Materials and Methods Top


Forty five clinically diagnosed cases of CFL were studied. Severity of the disease was graded by the number of pustules, 1-5 pustules (Grade I), 6-10 (Grade II) and more than 10 pustules (Grade Ill). All patients were treated with one tablet of co-trimoxazole (sulfamethoxazole 800 mg and trimethoprim 160 mg) twice daily. Twenty five of these patients selected randomly, in addition received 20 mg of 8-MOP at 8 AM followed by exposure to sunlight from 10 AM to 10.15 AM. In the control group, 8 MOP was substituted with a colour, size and weight matched placebo made of lactose and starch.

One ml of each of the solutions containing 50 micro-gm/ml of 8-MOP, 1200 micro gm/ml of cotrimoxazole, a combination of 50 micro-gm/ml of 8-MOP and 1200 micro gm/ml of cotrimoxazole, and 0.9 gm% saline were taken in 4 respective test tubes. Suspension of Staphylococcus aureus Scientific Name Search  cultured from the pus of each patient was prepared by mixing 0.01 ml suspension with 1 ml of 0.9 gm% of saline which was further diluted to 10-3. One ml of Staphylococcus aureus suspension was added to each test tube and 1 ml of the mixture from each test tube was poured into 4  Petri dish More Detailses and exposed to sunlight from 3 PM to 3.15 PM. The remaining 1 ml was poured into 4 more petri dishes but these were not exposed. The petri dishes were incubated at 30° C for 18 hours following which the colonies were counted. The experiment was repeated each time the bacteria were isolated from the pus.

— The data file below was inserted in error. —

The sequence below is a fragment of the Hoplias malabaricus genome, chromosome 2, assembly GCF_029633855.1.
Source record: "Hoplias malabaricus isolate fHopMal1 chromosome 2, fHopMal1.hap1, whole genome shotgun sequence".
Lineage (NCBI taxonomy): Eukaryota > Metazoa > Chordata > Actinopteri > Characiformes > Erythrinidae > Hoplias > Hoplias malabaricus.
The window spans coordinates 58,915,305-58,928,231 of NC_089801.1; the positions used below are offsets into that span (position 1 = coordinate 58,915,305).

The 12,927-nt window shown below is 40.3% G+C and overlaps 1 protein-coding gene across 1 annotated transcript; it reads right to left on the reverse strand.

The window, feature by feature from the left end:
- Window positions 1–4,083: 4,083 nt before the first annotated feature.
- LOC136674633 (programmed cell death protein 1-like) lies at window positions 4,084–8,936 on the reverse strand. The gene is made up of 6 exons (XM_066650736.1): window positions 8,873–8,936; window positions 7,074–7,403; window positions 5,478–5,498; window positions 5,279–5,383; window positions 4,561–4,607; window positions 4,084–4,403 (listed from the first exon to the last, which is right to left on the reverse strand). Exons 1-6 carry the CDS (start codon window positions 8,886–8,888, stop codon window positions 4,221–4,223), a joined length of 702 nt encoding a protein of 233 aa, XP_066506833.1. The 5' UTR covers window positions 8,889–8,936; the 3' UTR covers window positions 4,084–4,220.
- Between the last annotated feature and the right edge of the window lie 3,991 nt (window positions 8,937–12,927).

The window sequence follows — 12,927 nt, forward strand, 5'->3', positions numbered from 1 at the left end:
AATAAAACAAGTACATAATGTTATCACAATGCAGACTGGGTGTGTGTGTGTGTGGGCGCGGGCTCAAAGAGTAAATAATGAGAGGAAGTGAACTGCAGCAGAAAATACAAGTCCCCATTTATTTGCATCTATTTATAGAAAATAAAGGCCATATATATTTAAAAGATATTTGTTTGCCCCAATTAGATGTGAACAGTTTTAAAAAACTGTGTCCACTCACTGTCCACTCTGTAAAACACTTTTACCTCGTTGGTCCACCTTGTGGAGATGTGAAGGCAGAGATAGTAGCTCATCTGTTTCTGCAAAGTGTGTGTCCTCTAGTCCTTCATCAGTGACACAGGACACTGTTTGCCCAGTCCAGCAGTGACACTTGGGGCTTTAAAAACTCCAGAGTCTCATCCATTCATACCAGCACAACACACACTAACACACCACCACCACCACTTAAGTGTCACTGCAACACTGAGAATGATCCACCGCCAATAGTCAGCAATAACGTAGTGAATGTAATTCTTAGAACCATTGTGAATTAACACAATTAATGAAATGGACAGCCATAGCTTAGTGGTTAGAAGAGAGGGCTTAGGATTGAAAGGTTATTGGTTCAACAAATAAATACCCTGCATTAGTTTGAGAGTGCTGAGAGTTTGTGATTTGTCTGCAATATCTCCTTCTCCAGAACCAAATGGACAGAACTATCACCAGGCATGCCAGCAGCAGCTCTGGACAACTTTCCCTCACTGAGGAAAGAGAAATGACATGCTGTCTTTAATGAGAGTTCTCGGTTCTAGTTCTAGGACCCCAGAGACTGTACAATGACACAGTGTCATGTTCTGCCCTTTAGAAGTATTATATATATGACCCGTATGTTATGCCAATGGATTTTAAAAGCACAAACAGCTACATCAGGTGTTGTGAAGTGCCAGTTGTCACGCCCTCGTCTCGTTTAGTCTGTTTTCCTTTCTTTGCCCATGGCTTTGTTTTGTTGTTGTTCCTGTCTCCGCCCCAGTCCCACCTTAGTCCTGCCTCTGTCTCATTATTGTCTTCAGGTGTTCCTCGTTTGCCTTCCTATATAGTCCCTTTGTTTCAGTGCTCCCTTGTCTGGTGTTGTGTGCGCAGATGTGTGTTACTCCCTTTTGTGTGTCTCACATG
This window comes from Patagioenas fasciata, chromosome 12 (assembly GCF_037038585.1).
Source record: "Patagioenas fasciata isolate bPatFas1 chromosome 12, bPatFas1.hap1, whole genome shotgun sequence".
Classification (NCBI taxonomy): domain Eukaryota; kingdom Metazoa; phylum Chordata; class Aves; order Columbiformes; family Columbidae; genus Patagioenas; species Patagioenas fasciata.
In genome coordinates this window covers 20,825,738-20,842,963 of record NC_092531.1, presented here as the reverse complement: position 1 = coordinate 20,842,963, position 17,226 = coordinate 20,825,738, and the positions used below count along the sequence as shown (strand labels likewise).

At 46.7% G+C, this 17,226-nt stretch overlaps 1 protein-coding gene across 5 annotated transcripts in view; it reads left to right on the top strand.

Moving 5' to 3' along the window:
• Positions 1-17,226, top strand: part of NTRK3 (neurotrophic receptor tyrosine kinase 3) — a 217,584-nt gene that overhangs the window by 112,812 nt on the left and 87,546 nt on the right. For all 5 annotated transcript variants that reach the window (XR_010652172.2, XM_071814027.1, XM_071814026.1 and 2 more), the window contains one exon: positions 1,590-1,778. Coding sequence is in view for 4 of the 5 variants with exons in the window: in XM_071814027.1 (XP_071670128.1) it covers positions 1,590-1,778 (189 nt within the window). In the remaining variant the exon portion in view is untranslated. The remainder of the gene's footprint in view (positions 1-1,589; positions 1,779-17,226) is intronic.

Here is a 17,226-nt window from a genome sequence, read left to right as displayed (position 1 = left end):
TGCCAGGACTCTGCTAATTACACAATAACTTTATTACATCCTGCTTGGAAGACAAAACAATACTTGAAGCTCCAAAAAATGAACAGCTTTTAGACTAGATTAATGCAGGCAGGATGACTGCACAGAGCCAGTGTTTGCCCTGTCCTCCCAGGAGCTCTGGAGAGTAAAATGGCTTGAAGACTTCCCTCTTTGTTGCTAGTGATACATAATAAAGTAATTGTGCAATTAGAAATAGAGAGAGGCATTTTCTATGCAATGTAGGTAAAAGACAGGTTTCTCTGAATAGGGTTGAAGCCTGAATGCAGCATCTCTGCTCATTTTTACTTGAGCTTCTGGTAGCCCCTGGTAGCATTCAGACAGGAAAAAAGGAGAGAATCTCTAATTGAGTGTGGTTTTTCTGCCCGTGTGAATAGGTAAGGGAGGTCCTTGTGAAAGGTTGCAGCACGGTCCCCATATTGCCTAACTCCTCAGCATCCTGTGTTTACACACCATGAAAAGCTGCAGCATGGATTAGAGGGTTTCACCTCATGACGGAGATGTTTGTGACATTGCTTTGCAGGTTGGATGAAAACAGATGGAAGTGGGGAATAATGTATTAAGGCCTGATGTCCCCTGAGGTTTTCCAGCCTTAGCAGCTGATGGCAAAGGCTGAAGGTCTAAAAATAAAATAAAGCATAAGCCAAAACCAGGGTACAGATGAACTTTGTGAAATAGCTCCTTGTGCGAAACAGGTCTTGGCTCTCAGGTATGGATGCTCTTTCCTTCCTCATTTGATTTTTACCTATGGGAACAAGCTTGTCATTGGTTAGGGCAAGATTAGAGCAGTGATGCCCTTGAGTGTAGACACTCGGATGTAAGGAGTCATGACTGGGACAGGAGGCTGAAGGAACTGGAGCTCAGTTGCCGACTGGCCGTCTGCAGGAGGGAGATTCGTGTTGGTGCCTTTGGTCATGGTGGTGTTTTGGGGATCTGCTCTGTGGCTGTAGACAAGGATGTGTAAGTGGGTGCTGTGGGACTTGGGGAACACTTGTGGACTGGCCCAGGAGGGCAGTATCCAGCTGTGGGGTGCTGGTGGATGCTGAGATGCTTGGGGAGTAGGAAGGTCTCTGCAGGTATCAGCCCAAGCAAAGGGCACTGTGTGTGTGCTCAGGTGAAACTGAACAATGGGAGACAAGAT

UVA from sunlight between 10 AM to 10.15 AM and 3 PM to 3.15 PM was measured by a UVA photometer as described by the authors.[3]


  Results Top


All the 45 patients were free of lesions after 15 days. After 45 days, 19 (90.5%) patients in the study group were clinically free of the lesions [Table - 1], and the difference with the control group was statistically significant (p < 0.02). At the end of 3 months, 10 (62.5%) patients in the study group as against 3 (30.3%) in the control group were clinically free. The improvement was statistically not significant (p > 0.05).

Exposure to sunlight in the presence of both the drugs or individual drug, prevented the growth of bacilli [Table - 2]. Sun exposure alone did not prevent the growth. 8-MOP though effective following exposure did not inhibit the growth by itself [Table - 2].